In Chicago Tribune Co. v. Mauffray, 996 So.2d 1273, 1279 (La. App. 2008), the Court of Appeal held that the news media had standing to challenge closure of courtroom proceedings and request access to records of juvenile adjudication proceedings even though the “News Media may not be acting as ‘intervenors’ in the strictest sense.” The Court stated: “The media is often in the best position to champion the important interests that both the media and the public share in the rights and freedoms discussed above. In order to give meaning to these rights and freedoms, representatives of the press and general public must generally be given an opportunity to be heard on the question of their exclusion.”

In State v. Walden Book Co., 386 So.2d 342, 343 n. 1 (La. 1980), an obscenity prosecution against Penthouse magazine, the Supreme Court allowed the magazine publisher to intervene, although noting that the state was correct in arguing “the absence of statutory provisions permitting intervention in a criminal case.”

As to access to records, the Louisiana Public Records Act, La. R.S. 44:1 et seq., allows “any person” to make a public records request. La. R.S. 44:32. “Any person who has been denied the right to inspect or copy a record” may “institute proceedings for the issuance of a writ of mandamus, injunctive or declaratory relief.” La. R.S. 44:35.

Courts are covered by the Public Records Act. See La. R.S. 44:1(A)(1), defining “public body” as including “any branch . . . of state . . . government,” and article 2, § 1 of the Louisiana Constitution: “The powers of government of the state are divided into three separate branches: legislative, executive, and judicial.”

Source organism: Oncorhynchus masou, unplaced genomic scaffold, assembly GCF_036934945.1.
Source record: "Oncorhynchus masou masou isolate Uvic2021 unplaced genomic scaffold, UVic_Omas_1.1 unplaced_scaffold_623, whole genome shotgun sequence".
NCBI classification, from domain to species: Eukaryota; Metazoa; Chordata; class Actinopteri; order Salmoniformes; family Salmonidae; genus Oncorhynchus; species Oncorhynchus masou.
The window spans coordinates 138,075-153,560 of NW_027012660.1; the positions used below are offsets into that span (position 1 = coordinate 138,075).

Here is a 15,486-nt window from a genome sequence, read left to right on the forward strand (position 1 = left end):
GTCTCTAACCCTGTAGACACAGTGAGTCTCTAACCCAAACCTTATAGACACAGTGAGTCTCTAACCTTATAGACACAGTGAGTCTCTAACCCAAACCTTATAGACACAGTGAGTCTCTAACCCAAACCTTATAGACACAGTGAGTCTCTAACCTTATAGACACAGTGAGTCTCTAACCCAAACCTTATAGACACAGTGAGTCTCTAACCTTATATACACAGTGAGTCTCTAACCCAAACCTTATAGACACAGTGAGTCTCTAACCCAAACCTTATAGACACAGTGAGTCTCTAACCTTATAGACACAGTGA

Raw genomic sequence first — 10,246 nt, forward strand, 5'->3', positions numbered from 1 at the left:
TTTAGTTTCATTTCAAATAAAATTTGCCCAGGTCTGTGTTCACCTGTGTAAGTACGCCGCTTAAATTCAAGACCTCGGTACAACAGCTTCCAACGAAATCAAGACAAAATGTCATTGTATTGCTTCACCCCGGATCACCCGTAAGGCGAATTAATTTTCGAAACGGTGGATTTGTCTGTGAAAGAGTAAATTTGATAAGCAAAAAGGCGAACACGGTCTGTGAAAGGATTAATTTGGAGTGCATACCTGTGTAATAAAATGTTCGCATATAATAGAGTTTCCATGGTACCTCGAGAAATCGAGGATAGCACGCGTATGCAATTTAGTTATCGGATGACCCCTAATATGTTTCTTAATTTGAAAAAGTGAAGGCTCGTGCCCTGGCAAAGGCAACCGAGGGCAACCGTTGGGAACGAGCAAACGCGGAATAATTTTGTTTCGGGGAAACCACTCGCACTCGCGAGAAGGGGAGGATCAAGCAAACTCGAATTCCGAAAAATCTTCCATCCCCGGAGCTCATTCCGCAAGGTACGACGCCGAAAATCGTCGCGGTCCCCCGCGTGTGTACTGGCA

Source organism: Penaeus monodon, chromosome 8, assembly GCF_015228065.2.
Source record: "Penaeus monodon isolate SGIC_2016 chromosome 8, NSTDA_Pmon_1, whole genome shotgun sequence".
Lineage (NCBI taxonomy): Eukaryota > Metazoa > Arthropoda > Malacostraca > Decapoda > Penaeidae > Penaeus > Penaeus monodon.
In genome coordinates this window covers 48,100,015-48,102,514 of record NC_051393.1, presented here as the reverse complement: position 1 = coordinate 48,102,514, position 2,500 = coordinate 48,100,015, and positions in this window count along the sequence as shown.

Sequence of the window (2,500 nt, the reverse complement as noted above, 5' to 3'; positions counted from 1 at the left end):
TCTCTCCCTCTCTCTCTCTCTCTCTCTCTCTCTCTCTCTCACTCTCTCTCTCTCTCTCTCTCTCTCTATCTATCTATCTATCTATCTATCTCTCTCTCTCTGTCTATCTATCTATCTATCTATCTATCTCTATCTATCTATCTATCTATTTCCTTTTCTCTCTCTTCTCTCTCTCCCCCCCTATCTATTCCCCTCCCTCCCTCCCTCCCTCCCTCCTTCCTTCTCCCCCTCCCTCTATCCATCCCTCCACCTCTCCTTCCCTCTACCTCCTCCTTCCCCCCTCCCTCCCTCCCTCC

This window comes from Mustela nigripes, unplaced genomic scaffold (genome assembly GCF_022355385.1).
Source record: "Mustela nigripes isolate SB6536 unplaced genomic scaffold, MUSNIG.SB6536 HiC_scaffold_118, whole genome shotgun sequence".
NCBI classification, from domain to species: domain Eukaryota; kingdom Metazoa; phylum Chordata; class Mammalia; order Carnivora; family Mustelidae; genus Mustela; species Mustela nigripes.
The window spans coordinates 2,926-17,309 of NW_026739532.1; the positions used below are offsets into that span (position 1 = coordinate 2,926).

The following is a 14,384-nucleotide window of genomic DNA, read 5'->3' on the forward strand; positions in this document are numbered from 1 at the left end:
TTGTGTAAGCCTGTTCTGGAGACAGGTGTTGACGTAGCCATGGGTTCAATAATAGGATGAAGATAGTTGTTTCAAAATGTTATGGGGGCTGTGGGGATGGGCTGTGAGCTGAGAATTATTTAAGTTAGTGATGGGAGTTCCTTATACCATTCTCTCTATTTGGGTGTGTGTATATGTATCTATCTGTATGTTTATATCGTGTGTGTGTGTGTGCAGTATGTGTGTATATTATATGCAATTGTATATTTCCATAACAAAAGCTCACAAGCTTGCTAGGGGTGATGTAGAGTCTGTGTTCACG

Prevailing plaintiffs in Public Records Act litigation “shall be awarded reasonable attorney’s fees.” La. R.S. 44:35(D). In spite of this mandatory language, courts often are reluctant to award attorney’s fees. See, e.g., Dwyer v. Early, 842 So.2d 1124 (La. App. 2003) (awarding attorneys’ fees is discretionary); Hunter v. Pennington, 726 So.2d 1082 (La. App. 1999) (denying attorneys’ fees to partially-prevailing plaintiff).

When proceeding under the Public Records Act, the better practice is to comply strictly with the terms of the Act. An individual person should request the record and should be the plaintiff if suit is filed. Compare Ferguson v. Stephens, 623 So.2d 711 (La. App. 1993) (granting relief including attorneys’ fees to reporter who submitted request and was the named plaintiff) and Capital City Press v. E. Baton Rouge Par. Metro. Council, 696 So.2d 562 (La. 1997) (granting relief including attorneys’ fees where reporter submitted request and both reporter and newspaper were the named plaintiffs), with Vourvoulias v. Movassaghi, 906 So.2d 461 (La. App. 2005) (denying relief because paralegal who had signed public records request, not general counsel who was plaintiff, had the right to sue over denial of request). Still, cases have proceeded to judgment with the news media entity as the plaintiff. See, e.g., Gannett River States Publ’g v. Hussey, 557 So.2d 1154 (La. App. 1990) (reporter submitted public records request while newspaper was plaintiff).